In 2018, the most important article for our “Inside Digital Learning” community to think about was not published here. It wasn’t even published in 2018.
It is the 2017 Educause Review piece "The Rise of Educational Technology as a Sociocultural and Ideological Phenomenon," by George Veletsianos and Rolin Moe.
Those of us who champion digital learning, and who participate in the “IDL” community, need to take Veletsianos and Moe’s thinking seriously. If nothing else, we should be aware of the possibility that “the rise of ed tech is underpinned by ideology.”
What is the underpinning ideology of “Inside Digital Learning”?
If asked, and I’m not sure that our community has grappled with the question, I’d wager that we’d come to some answer that included adjectives such “critical,” “skeptical” and “a bit wary.” This is not a community populated by unthinking digital learning evangelists.
At the same time, I’d say that much of our community -- and here I’d include myself -- is deeply invested in the idea that digital technologies have the potential to be a force for good in advancing learning.
We may be critical of how digital technologies are applied in specific cases, but we genuinely believe that, done right, technology can improve student learning within higher education.
But what if we are wrong?
What if digital technologies are inherently harmful to learning?
I don’t believe this to be the case. The evidence of how little technology seems to be doing to improve educational outcomes, however, is difficult to ignore. There are at least three cases against higher education investing resources in digital technologies to advance learning. These three indictments of digital learning are:
Indictment No. 1: Digital Concentrates Privilege
The integration of digital technologies into the operations of wealthy colleges and universities is likely to result in improvements in learning at these institutions. The reason is that at schools with more resources, technologies are introduced as complements rather than substitutes for educators. New technologies are adopted on top of existing pedagogical approaches and learning environments. Class sizes don’t increase. High-quality online programs that are created are characterized by a well-resourced instructional design infrastructure. The educational model remains relational.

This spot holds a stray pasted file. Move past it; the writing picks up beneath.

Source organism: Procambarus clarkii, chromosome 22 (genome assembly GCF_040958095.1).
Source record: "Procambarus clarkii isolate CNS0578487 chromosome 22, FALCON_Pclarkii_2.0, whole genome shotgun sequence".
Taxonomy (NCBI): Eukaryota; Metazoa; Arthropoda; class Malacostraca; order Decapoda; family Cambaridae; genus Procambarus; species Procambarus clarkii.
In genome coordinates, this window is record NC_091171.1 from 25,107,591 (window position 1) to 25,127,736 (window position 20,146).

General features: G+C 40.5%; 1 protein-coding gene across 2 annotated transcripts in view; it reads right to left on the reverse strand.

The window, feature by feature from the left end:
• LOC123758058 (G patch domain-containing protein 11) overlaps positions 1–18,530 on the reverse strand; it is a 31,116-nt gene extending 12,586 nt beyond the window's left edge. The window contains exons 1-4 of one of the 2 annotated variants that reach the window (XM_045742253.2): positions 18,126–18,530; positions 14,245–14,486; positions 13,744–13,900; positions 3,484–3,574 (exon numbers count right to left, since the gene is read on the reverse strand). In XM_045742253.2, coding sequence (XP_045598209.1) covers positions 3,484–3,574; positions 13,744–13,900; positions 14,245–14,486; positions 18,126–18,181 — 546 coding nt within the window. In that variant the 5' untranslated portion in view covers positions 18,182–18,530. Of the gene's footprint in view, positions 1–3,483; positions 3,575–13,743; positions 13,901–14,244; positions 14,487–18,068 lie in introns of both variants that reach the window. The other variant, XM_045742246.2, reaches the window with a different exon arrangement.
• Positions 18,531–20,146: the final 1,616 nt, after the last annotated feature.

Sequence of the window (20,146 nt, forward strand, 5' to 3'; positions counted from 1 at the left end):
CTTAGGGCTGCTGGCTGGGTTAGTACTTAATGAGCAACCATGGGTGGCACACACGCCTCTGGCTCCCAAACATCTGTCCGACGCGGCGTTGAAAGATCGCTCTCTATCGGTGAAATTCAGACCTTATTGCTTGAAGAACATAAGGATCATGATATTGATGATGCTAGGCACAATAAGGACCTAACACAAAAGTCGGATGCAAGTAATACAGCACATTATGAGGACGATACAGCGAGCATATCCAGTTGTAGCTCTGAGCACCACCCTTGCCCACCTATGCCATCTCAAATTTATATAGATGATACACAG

The challenge is that digital technologies, when integrated into the postsecondary system, may be having the unintended effect of driving educational inequality. Colleges and universities with fewer resources -- the vast majority of all institutions -- are tempted to use technology to drive productivity. New technologies enable larger class sizes. Online programs are created without enough instructional design support for professors. Colleges push toward introducing adaptive learning platforms facilitated by course facilitators. The role of the full-time professor gets pushed aside for less expensive adjunct and contingent faculty.
Indictment No. 2: Digital Raises Costs
A second worry about digital learning that we should all be aware of is that of costs. The 20 or so years that I’ve been working at the intersection of technology and learning have also witnessed an unceasing escalation of postsecondary costs. Have quality and access risen commensurately with the growing cost of college? Have technologies been at all successful in simultaneously improving quality while lowering costs?
Once we understand that technology is never a substitute for educators when it comes to advancing student learning, we also have to come to grips with the reality that educational technologies are likely to drive up costs. How could it be any other way?
We need to continue to invest in educators if we want to maintain learning quality. On top of those educators we layer on ever more new technologies.
Indictment No. 3: Digital Distracts
The third charge against digital technologies is that they are driving our students (and professors) to distraction. Even those of us who tend to think it a bad idea to ban laptops from classroom have to admit that their presence can sometimes detract from student learning. The case that professors need to learn how to leverage laptops as learning tools may be justified, but it does impose yet another burden on the faculty.
Nor are students the only people on campuses likely to use technologies in a way that inhibits, rather than promotes, learning. PowerPoint has probably set back the art of teaching more than anything else in the past three decades.
How would our discussions on “Inside Digital Learning” be different if we started with the hypothesis that digital technologies are inherently destructive to the goal of advancing student learning?
Would this contrarian viewpoint to the basic assumptions of much of our professional practices change how we think about our higher ed jobs?
Might starting with a critical perspective about educational technologies make any efforts we make to introduce digital platforms to advance student learning more legitimate?
If our digital learning community learns to be more critical, might we develop great levels of empathy for the perspectives of many of our faculty colleagues who are skeptical of digital learning?